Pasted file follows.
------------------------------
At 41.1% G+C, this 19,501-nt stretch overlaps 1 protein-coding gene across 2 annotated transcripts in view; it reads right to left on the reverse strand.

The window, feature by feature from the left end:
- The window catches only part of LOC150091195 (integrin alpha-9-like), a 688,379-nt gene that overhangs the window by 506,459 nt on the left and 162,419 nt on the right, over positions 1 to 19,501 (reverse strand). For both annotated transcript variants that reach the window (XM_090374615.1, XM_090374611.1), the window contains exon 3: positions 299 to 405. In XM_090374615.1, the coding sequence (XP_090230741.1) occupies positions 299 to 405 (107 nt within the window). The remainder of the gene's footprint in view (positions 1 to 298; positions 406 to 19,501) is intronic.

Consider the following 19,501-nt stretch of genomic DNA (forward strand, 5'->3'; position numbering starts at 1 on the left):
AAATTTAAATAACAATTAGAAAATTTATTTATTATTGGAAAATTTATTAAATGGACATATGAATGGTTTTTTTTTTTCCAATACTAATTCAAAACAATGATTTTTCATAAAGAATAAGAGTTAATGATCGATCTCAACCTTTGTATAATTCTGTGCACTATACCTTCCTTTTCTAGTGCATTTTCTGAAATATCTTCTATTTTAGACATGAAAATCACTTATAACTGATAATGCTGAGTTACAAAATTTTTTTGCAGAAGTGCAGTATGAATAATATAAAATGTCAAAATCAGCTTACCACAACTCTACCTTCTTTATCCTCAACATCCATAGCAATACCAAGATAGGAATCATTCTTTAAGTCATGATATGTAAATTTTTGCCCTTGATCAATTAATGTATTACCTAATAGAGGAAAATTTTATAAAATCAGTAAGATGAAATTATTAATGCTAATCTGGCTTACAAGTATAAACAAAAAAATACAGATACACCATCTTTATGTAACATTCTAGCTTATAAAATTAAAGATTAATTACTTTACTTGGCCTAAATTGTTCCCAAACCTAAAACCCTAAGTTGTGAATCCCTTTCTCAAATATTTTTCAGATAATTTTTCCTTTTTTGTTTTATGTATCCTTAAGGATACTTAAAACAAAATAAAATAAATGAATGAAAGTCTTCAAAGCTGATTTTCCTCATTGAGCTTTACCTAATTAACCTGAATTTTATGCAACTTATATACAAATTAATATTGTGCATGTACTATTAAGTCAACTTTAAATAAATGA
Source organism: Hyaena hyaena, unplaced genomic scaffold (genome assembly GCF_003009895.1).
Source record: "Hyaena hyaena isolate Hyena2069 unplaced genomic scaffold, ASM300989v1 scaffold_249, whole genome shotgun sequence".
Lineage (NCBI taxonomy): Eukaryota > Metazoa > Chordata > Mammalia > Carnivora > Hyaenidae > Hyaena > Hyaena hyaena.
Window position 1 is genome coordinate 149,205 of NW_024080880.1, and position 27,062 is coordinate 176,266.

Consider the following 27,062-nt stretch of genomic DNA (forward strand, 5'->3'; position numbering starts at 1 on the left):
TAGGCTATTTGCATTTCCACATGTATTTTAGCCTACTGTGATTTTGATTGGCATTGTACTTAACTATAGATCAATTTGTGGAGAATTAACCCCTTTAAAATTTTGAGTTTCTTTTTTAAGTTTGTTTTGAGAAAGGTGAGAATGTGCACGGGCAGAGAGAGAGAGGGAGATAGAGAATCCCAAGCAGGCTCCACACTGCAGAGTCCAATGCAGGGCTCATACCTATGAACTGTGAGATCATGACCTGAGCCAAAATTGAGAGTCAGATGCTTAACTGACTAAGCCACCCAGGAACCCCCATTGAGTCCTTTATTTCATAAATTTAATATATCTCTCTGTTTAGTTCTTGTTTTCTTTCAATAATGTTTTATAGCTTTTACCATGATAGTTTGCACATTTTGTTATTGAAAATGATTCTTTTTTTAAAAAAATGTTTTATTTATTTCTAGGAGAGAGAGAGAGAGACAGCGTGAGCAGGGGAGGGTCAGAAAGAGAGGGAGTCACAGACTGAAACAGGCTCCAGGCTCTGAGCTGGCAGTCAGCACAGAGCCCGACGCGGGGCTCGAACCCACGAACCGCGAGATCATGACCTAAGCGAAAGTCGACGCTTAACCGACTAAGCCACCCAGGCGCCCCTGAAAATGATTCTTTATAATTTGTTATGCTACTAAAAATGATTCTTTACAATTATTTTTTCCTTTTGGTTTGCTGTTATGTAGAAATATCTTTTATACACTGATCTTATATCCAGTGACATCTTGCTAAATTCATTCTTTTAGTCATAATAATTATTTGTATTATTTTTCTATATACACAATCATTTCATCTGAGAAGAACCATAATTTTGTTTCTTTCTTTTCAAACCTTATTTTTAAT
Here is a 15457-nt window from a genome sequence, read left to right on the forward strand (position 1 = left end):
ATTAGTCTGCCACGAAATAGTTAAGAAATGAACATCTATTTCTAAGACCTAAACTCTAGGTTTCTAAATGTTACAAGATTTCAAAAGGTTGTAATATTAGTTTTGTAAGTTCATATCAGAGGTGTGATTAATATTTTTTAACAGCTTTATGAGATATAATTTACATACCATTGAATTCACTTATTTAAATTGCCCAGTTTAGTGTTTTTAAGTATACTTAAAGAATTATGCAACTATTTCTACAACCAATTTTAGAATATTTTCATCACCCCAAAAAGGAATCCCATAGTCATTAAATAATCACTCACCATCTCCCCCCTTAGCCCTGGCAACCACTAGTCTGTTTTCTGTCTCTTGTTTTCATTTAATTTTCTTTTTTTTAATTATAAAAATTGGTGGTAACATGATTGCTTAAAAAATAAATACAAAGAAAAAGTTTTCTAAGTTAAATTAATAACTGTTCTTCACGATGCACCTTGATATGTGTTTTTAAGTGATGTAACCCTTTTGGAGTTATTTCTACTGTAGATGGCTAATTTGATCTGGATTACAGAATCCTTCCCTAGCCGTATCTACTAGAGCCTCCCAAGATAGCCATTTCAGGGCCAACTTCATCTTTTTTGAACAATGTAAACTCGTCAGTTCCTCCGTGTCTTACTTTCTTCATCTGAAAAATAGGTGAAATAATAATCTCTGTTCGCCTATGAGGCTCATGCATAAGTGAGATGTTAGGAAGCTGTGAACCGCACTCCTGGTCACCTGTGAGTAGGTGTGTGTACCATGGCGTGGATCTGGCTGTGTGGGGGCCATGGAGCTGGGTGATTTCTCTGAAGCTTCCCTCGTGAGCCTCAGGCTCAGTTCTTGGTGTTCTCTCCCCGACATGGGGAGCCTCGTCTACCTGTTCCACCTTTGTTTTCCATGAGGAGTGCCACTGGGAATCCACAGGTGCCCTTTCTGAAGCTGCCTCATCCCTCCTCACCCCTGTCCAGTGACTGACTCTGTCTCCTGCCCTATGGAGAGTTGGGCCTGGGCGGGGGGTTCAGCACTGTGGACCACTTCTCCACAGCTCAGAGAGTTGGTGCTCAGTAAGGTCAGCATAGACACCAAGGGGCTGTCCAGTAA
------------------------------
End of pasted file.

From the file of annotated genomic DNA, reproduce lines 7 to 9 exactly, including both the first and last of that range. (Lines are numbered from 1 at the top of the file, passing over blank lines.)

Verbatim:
Source record: "Hyaena hyaena isolate Hyena2069 unplaced genomic scaffold, ASM300989v1 scaffold_249, whole genome shotgun sequence".
Lineage (NCBI taxonomy): Eukaryota > Metazoa > Chordata > Mammalia > Carnivora > Hyaenidae > Hyaena > Hyaena hyaena.
Window position 1 is genome coordinate 149,205 of NW_024080880.1, and position 27,062 is coordinate 176,266.